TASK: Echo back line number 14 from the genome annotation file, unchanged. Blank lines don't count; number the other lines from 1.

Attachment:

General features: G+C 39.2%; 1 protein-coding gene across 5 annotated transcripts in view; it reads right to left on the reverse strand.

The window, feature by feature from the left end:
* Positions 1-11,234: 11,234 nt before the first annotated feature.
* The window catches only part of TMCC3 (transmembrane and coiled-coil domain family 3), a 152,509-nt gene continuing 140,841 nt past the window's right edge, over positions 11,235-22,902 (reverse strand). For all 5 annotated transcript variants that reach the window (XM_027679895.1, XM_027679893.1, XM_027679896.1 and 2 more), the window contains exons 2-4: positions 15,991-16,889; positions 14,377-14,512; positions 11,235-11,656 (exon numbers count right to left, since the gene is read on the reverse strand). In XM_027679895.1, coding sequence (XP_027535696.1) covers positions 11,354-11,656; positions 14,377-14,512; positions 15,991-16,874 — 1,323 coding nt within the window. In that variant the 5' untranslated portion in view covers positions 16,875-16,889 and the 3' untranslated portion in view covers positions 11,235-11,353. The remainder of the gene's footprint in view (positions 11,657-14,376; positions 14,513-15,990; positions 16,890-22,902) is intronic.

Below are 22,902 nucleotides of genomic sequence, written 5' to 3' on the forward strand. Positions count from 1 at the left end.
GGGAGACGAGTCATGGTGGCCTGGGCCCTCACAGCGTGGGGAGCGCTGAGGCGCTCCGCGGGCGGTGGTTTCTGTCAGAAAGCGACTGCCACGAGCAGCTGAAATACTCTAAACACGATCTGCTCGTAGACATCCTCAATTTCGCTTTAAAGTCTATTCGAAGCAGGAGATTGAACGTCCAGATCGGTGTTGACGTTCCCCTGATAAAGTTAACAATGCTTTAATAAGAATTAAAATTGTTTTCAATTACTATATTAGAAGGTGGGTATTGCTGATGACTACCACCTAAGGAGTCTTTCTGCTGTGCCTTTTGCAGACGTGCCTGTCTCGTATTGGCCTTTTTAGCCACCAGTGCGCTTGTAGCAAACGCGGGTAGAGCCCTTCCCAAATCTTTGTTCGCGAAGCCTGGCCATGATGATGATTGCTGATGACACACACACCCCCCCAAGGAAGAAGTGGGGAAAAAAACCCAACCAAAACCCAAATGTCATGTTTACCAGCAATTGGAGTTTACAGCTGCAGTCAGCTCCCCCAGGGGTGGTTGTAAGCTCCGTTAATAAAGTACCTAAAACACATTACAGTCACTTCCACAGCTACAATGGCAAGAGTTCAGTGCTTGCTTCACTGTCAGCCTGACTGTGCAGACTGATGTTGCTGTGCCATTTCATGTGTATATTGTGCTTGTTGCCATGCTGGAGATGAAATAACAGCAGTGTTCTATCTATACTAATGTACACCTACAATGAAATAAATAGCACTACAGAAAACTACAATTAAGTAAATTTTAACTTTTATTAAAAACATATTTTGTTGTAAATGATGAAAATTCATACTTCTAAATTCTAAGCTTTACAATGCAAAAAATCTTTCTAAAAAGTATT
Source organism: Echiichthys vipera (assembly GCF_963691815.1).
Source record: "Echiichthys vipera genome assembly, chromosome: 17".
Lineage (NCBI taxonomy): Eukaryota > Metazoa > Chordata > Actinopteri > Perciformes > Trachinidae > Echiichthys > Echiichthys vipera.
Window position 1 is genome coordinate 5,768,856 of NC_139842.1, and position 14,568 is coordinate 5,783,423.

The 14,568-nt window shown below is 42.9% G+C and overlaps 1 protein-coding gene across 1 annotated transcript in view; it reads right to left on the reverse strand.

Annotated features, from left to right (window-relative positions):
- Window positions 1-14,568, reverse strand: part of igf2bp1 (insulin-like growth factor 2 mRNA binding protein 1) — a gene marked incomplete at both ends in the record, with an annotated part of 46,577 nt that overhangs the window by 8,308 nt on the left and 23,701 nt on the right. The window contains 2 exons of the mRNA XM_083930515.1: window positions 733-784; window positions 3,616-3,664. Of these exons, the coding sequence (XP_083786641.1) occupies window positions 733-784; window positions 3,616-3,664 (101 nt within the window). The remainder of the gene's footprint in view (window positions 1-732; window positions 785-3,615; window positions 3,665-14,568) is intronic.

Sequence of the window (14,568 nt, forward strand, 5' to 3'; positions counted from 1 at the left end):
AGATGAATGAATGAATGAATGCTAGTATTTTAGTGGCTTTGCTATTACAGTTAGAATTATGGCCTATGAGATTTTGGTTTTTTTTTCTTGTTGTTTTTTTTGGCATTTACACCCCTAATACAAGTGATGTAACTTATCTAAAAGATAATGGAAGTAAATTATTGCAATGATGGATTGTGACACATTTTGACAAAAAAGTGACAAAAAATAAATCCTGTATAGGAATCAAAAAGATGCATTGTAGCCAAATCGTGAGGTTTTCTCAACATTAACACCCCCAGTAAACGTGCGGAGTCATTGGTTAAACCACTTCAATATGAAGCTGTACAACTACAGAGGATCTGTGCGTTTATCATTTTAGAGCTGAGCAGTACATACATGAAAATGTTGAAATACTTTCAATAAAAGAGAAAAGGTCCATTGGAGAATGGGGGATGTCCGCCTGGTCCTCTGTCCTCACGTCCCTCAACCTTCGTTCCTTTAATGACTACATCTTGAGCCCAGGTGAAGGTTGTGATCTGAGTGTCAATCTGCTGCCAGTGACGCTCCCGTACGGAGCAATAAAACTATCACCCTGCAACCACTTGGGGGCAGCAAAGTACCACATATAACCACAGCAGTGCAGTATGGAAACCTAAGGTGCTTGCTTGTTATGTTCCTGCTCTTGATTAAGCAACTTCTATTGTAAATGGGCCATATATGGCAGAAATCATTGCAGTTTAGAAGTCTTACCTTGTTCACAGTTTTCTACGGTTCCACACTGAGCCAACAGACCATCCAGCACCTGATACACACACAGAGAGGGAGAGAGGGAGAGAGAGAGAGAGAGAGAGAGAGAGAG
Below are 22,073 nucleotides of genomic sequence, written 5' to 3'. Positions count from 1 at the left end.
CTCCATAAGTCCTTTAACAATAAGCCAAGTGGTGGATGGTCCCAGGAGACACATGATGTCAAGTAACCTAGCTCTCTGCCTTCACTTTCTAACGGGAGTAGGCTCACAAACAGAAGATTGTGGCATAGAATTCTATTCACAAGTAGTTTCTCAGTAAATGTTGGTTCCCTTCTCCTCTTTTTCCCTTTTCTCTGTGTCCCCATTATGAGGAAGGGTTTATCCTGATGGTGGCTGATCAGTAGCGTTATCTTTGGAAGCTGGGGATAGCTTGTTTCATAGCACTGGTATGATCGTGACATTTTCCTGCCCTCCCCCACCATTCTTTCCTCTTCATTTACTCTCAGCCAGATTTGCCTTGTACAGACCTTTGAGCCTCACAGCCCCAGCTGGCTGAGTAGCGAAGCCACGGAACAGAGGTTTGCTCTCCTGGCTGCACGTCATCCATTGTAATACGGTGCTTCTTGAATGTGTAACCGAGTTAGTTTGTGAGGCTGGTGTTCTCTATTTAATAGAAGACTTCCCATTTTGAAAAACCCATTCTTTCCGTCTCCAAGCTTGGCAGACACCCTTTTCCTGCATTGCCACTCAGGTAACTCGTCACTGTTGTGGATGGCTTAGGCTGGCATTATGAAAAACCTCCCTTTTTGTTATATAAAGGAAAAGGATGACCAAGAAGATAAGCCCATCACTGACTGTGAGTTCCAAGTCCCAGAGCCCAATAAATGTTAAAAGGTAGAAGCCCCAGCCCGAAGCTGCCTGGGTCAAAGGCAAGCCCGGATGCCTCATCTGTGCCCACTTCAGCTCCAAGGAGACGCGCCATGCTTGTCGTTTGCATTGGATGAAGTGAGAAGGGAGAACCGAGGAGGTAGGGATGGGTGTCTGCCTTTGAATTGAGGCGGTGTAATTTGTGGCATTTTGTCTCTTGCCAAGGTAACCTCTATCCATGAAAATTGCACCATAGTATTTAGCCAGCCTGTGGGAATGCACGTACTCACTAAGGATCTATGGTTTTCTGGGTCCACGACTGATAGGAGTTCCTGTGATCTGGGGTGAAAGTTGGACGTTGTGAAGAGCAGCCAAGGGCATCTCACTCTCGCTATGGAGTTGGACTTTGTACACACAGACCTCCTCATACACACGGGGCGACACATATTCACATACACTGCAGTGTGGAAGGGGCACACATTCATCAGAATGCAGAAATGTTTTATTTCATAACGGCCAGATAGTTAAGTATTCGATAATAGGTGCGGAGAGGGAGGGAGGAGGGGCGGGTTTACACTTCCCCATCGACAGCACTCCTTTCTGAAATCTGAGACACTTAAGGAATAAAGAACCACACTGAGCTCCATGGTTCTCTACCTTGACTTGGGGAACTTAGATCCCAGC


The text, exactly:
Sequence of the window (14,568 nt, forward strand, 5' to 3'; positions counted from 1 at the left end):